The EY Exhibition: Late Turner – Painting Set Free

The EY Exhibition: Late Turner – Painting Set Free

 

The EY Exhibition: Late Turner - Painting Set Free
The EY Exhibition: Late Turner – Painting Set Free

Joseph Mallord William Turner
Light and Colour (Goethe’s Theory) – the Morning after the Deluge – Moses Writing the Book of Genesis exhibited 1843
Oil on canvas
support: 787 x 787 mm frame: 1036 x 1036 x 115 mm
Accepted by the nation as part of the Turner Bequest 1856

10 September 2014 – 25 January 2015

Admission £15 (£13.10 concessions) or £16.50 (£14.50 concessions) with Gift Aid donation

Tate Britain, Linbury Galleries

For public information call +44 (0)20 7887 8888, visit tate.org.uk, follow @tate #LateTurner

The EY Exhibition: Late Turner – Painting Set Free is the first major exhibition to survey the achievements of JMW Turner (1775–1851) during his final period (1835–50). The exhibition reassesses the extraordinary body of work Turner created during this period, including some of his most celebrated works, and opens at Tate Britain on 10 September.

The exhibition begins in 1835, the year that Turner reached 60, and closes with his last exhibits at the Royal Academy in 1850. It demonstrates how his closing years were a time of exceptional energy and vigour, initiated by one of his most extensive tours of Europe. Bringing together 180 works from the UK and abroad, it seeks to challenge assumptions around the idea of the ‘elderly’ artist, as well as his radical techniques, processes and materials during this productive time.

The show includes iconic paintings like Ancient Rome; Agrippina Landing with the Ashes of Germanicus exh. 1839 (Tate), which is united with its pair Modern Rome – Campo Vaccino (J. Paul Getty Museum, LA), The Wreck Buoy 1849 (National Museums Liverpool) and watercolours such as Heidelberg: Sunset c.1840 (Manchester City Galleries). Rather than focusing on any assumptions about the pessimism of old age, Turner maintained his commitment to the observation of nature. He brought renewed energy to the exploration of the social, technological and scientific developments of modern life, in works such as Rain, Steam, and Speed – The Great Western Railway 1844 (National Gallery). He also continued to engage with the religious and historical themes that linked him to the cultural traditions of his era.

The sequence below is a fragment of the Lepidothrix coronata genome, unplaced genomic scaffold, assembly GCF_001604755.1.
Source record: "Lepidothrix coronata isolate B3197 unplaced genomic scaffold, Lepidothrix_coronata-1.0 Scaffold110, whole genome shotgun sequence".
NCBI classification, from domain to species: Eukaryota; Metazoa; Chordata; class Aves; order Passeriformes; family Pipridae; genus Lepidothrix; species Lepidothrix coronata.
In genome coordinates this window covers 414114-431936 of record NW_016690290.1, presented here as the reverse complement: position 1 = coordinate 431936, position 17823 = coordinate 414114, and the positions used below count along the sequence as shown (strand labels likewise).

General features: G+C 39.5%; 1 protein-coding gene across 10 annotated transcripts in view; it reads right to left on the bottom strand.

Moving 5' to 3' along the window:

Featuring many large-scale oil paintings alongside drawings, prints and watercolours, the exhibition addresses Turner’s continual re-invention of his practice through experimentation with materials and techniques. It also demonstrates his radicalism during this period – while his Victorian contemporaries were exploring other priorities, he continued to champion an unfettered creativity. He consciously developed his style and technique with each new project, driving the message of his paintings into the very materials and formats with which he worked. These works were often poised equivocally between finished and unfinished, for example in a series of reworkings in oil of subjects originally published as prints in his Liber Studiorum.

During his final period Turner continued to widen his exposure in the marketplace. From pictures of the whaling industry in the 1840s to ‘sample studies’ and finished watercolours such as The Blue Rigi, Sunrise 1842 (Tate), he constantly sought to demonstrate his appeal to new admirers, led by John Ruskin who famously described Turner as ‘the greatest of the age.’

Joseph Mallord William Turner (1775–1851) was born in London, the son of a barber. He entered the Royal Academy Schools in 1789 at the age of 14 before becoming a member of the RA in 1802 and Professor of Perspective in 1807.  His work was prolific and varied including drawings, prints, watercolours and oils. Throughout his later years he continued to tour Europe, his last trip taking place in 1845. He exhibited his last four pictures at the Royal Academy in 1850 and died in 1851, his body being laid to rest in the crypt of St Paul’s Cathedral.

The EY Exhibition: Late Turner – Painting Set Free is curated by Sam Smiles, Professor of Art History and Visual Culture, Exeter University, David Blayney Brown, Manton Curator of British Art 1790–1850, Tate Britain and Amy Concannon, Assistant Curator 1790–1850, Tate Britain, the exhibition will be accompanied by a fully illustrated catalogue from Tate Publishing and a programme of talks and events in the gallery. JMW Turner: Painting Set Free will show at the J. Paul Getty Museum Los Angeles, USA (24 February – 24 May 2015) and travel to the de Young Museum, San Francisco, USA in 2015 (20 June – 20 September 2015).

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